Five things scratch golfers do that all other golfers don't (but can)
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Five things scratch golfers do that all other golfers don’t (but can)


Scratch golfers -- ones that can play to a course handicap of zero on any rated course -- are a rare breed of golfer. According to the USGA, there are approximately 40,000 golfers who have a USGA handicap index of 0.0 or better.

If you've played golf with a scratch player, you've played with the highest echelon player in the game. You've also probably realized that scratch golfers can make golf look really easy. They make pars without much problem. They get out of trouble pretty frequently. They make a good number of birdies per round. Those are the scores that a scratch golfer produces. However, scratch golfers don't all have the same skill set.

Some are long hitters. Some have special short games. Some putt as well as anyone on the planet. Every great golfer has a different set of abilities that has taken a long time and a lot of work to develop. While every scratch golfer plays golf a little differently, they approach the game in a similar way that makes them tough to beat.

Based on my nearly 30 years of playing the game and what I've observed playing with high-level golfers, here are five things scratch golfers do that most golfers don't -- but can do to get better almost immediately.

Hit the green as soon as possible: The object of golf is to play each hole in as few strokes as possible, and that starts with hitting the green. Most golfers who struggle to break 100 or 90 don't have a great short game. That could be because these players don't play often enough to stay sharp or they don't have the short-game repertoire to handle each shot. What's important for a higher-handicap player is to find a way of chipping, pitching or otherwise hitting a short-game shot (putting, even!) to consistently hit the green in one short-game shot. From there, a player can then likely two-putt to save strokes. When golfers take more than one chip to hit and hold the green, their scores start to pile up quickly.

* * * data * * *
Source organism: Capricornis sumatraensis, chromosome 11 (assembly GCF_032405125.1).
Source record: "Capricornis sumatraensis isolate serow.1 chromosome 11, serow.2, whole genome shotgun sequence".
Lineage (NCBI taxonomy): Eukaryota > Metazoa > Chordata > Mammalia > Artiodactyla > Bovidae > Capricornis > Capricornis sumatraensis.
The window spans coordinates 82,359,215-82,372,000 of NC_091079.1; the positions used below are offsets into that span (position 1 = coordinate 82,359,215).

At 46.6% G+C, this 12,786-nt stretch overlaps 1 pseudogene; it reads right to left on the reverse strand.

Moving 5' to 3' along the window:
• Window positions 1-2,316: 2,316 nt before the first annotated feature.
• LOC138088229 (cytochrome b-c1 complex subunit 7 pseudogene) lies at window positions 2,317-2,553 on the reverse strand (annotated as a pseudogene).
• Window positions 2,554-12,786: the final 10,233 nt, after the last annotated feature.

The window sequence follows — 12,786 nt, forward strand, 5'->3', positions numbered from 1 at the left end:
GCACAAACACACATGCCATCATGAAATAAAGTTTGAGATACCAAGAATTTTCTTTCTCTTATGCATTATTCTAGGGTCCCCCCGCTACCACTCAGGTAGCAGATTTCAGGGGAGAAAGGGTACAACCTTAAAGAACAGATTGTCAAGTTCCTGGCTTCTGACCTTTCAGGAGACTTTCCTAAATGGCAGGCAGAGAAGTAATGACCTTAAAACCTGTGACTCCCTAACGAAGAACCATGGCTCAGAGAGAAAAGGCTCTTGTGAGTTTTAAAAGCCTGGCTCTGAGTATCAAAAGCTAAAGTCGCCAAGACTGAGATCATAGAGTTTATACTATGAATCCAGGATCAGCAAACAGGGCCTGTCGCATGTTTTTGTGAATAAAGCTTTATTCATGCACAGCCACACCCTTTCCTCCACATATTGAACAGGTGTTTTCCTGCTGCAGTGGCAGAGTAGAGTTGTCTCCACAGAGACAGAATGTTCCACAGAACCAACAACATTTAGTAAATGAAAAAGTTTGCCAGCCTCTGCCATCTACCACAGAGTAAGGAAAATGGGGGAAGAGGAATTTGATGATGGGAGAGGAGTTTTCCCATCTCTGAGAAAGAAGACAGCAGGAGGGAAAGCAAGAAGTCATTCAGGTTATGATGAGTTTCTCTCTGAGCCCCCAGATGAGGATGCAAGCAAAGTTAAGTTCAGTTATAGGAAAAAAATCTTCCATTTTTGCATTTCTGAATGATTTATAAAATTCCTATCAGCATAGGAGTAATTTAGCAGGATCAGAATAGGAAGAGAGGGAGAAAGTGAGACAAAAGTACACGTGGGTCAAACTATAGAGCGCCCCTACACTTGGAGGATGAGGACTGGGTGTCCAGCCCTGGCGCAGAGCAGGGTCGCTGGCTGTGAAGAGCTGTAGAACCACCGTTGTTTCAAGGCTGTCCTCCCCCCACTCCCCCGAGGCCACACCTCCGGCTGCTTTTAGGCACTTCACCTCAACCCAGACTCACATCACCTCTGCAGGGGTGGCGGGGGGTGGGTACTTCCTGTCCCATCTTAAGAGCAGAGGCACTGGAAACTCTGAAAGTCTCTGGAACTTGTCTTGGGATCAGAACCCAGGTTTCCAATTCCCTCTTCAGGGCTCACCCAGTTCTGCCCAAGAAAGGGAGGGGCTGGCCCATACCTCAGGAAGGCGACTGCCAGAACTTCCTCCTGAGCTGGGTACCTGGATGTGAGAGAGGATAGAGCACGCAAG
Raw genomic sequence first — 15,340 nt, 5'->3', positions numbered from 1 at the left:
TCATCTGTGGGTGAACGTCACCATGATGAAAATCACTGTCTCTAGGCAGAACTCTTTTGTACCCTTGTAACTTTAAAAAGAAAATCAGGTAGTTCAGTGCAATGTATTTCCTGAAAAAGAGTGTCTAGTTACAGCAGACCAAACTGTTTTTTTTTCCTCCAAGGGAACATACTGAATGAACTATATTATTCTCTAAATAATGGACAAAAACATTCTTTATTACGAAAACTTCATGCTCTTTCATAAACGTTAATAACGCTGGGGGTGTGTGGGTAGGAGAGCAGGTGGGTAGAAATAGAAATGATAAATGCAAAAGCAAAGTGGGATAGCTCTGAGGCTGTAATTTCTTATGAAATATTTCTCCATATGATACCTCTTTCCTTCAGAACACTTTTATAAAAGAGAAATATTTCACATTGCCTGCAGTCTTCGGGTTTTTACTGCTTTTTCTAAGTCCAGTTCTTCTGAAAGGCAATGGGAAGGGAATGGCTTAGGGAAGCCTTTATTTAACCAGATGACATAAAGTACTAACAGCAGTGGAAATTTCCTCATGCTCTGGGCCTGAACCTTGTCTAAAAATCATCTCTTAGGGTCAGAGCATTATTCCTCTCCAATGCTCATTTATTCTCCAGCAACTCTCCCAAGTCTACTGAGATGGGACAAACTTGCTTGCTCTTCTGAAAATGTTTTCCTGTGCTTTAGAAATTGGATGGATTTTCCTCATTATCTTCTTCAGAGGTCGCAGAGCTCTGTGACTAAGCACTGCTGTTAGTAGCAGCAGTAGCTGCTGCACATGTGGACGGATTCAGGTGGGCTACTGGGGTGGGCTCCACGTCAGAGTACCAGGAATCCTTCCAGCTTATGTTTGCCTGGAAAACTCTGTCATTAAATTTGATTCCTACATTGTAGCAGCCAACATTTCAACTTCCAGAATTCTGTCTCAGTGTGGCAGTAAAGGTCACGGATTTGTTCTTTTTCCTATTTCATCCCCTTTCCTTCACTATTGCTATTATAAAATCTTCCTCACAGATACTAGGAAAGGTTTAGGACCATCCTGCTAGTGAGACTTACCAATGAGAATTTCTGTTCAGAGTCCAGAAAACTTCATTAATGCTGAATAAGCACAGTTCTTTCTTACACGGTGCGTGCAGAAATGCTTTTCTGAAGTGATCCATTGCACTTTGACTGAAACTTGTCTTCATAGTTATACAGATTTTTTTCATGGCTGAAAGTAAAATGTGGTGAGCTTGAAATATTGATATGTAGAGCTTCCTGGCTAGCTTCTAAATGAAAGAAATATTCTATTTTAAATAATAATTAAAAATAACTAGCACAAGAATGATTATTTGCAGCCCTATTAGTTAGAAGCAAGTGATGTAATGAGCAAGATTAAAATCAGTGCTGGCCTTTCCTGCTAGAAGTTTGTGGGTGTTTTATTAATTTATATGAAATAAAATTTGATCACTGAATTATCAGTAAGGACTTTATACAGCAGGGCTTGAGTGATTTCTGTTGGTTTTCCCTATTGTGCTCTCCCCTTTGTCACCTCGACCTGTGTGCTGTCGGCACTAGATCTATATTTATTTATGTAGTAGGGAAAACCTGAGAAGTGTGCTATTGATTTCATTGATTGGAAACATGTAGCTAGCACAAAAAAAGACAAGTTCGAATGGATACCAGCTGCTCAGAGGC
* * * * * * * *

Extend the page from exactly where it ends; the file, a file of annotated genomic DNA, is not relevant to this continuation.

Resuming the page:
Aim for the middle of the green: Every golfer on the planet can benefit from his advice. The overwhelming number of golfers both overestimate how far they hit the ball with each club in the bag and also aim for the flag too often when it is in a difficult position on the putting surface. Aiming at the flag is often a recipe for disaster. Instead, aim for the middle of the green. Golfers rarely hit the ball over the green, but they do hit it left and right of their target all the time. By making the target the middle of the green, a golfer gives themselves the best chance to hit the green with their next shot because their shot distribution pattern should cover the green more often than aiming to an off-center target. Hitting more greens in regulation means lower scores because a player is typically stronger with the putter in their hand than a short-game club.